Cybersecurity

Supply chain risks go far beyond fake parts

weak link

Concern over the government's IT supply chain typically have centered on issues like counterfeit parts or defective materials. But there's a "soft underbelly" to supply chain vulnerabilities, and it is becoming more critical as agencies increasingly purchase managed services often delivered via software. Officials warn that this risk is especially acute in critical infrastructure, where there is growing and interconnected reliance on cyber.

Cloud services, software as a service and service-oriented architecture allow the government to get out of businesses that are not core competencies. But they also allow agencies to believe they are handing over security responsibilities to outside providers, according to Joe Jarzombek, director for software assurance within the Department of Homeland Security's Office of Cyber Security and Communications.

"If you don't think we were paying attention to software security when we were actually purchasing software, what's the likelihood you're going to be paying attention when you're procuring it in services?" Jarzombek asked at a May 8 industry event in Arlington, Va. "Not only have we taken our hands off the steering wheel, in most instances agencies have taken their eyes off the road."

A complex, global IT supply chain, uncertainties over security responsibilities and a problem that is new enough to lack well-established guidelines all make it difficult for agency managers to get supply chain security right.

"It’s a very nascent discipline – where we are in the [information and communications technology] supply chain area now is where we were in the logistics supply chain 15 years ago," said Jon Boyens, senior advisor for information security at the National Institute of Standards and Technology. "If anybody claims to be a supply chain expert in ICT, that's a red flag."

The problem requires a unique collaboration, particularly when it comes to securing critical infrastructure in the digital era, Jarzombek noted.

"You look at the nation's critical infrastructure, and everyone relies on it...but the government does not own or operate it. Therein lies the collaboration needs," Jarzombek said. "But it's not just about the physical critical infrastructure, the power plants, the manufacturing capabilities; that's just what you see. Our cyber infrastructure is what runs it and enables it and controls it, and if you peel back the layers of the onion, you see how much software is a high-risk component for our nation's critical infrastructure."

Efforts to mitigate the problem are underway, however.

For one, there are the evolving guidelines and standards the government is issuing on a regular basis, including those from NIST. The agency updated its interagency report 7622 last year to boil down recommendations. Special publication 800-53 revision 4, released April 30, also includes supply chain references. Both publications are part of ongoing NIST efforts in supply chain security, Boyens noted.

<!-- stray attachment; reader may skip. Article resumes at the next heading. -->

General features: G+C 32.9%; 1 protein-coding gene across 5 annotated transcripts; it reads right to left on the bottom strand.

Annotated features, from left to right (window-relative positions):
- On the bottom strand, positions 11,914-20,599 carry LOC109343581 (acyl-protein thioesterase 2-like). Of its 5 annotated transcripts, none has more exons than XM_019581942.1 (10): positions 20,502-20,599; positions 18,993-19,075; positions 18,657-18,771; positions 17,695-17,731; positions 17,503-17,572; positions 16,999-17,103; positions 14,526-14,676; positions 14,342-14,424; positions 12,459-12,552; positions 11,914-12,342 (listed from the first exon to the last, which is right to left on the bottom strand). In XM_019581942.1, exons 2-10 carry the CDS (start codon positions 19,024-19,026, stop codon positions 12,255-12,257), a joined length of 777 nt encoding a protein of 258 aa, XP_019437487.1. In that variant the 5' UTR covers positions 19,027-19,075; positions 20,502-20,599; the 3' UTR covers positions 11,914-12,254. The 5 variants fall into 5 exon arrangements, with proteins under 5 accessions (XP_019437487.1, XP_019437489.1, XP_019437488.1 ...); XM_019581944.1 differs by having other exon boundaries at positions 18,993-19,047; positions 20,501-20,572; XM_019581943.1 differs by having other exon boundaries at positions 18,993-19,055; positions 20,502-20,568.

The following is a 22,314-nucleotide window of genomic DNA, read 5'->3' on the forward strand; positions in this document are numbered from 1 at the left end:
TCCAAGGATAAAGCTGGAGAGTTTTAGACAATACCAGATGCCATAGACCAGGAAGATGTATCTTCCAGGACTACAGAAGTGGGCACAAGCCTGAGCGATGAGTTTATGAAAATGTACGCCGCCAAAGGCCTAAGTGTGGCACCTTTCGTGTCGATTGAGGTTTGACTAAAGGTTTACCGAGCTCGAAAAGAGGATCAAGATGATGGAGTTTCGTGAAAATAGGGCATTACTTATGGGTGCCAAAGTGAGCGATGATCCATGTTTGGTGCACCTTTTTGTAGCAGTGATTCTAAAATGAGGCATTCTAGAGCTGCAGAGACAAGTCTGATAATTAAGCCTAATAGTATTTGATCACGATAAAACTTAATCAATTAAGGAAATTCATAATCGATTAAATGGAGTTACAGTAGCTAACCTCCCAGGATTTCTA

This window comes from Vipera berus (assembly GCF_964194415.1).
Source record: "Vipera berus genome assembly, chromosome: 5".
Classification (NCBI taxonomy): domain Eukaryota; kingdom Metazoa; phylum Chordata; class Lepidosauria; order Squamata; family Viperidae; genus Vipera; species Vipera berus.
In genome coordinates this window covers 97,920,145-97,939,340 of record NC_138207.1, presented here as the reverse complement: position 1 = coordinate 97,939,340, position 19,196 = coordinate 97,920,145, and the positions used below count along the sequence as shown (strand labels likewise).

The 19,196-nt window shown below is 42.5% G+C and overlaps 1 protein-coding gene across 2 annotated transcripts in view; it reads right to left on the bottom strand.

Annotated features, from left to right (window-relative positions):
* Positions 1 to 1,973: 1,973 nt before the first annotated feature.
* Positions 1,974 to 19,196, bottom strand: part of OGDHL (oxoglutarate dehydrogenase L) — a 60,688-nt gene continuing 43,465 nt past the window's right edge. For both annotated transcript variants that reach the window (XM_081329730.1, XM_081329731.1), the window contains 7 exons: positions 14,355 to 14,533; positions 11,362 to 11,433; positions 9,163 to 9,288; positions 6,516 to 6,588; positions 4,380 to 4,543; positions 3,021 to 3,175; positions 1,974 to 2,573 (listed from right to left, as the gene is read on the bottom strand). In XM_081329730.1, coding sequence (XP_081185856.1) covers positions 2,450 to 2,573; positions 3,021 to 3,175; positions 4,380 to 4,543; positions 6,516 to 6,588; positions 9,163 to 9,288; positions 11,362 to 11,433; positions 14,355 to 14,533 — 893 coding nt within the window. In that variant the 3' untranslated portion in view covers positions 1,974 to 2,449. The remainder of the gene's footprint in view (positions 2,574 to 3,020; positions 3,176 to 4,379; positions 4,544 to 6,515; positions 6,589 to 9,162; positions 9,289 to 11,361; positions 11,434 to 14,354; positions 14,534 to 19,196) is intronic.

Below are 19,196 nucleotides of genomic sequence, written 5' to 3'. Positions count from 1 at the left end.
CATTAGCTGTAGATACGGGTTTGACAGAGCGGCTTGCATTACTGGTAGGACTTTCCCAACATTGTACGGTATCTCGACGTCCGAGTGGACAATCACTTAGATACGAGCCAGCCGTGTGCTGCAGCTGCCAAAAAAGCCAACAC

"We're trying to find what's feasible, what's cost effective, what's practical. From a government perspective, we could blue-sky...but it ultimately comes down to how much does it cost, and how secure does it make me?" Boyens said. "This is a gap area that needs to be filled. Hopefully five to 10 years from now....we won't be talking about supply chain; hopefully it will be integrated into standard security."

To get there, guidelines are important, Jarzombek said, but it's also about going above and beyond what the government recommends and doing what is right for a specific organization and its distinct requirements.

An early step is understanding the risk management responsibilities – and it may not be the same kind of risk management that other areas require, he pointed out. It also is important to know how to write security requirements into contracts and to institute program protection planning.

In March 2013, DHS developed an updated software assurance competency model to help assess software security, offer relevant guidance, and aid in software security training, professional development, certification and licensing. The agency also has created a series of software assurance pocket guides focused on acquisition and outsourcing, security development and lifecycle support, Jarzombek noted. Both efforts are parts of comprehensive protection planning, but cannot stand alone.

"The point is we have to do more; we have to understand what's happening in supply chain," he said. Simply following government-issued guidelines is "like padlocking a screen door."

About the Author

Amber Corrin is a former staff writer for FCW and Defense Systems.

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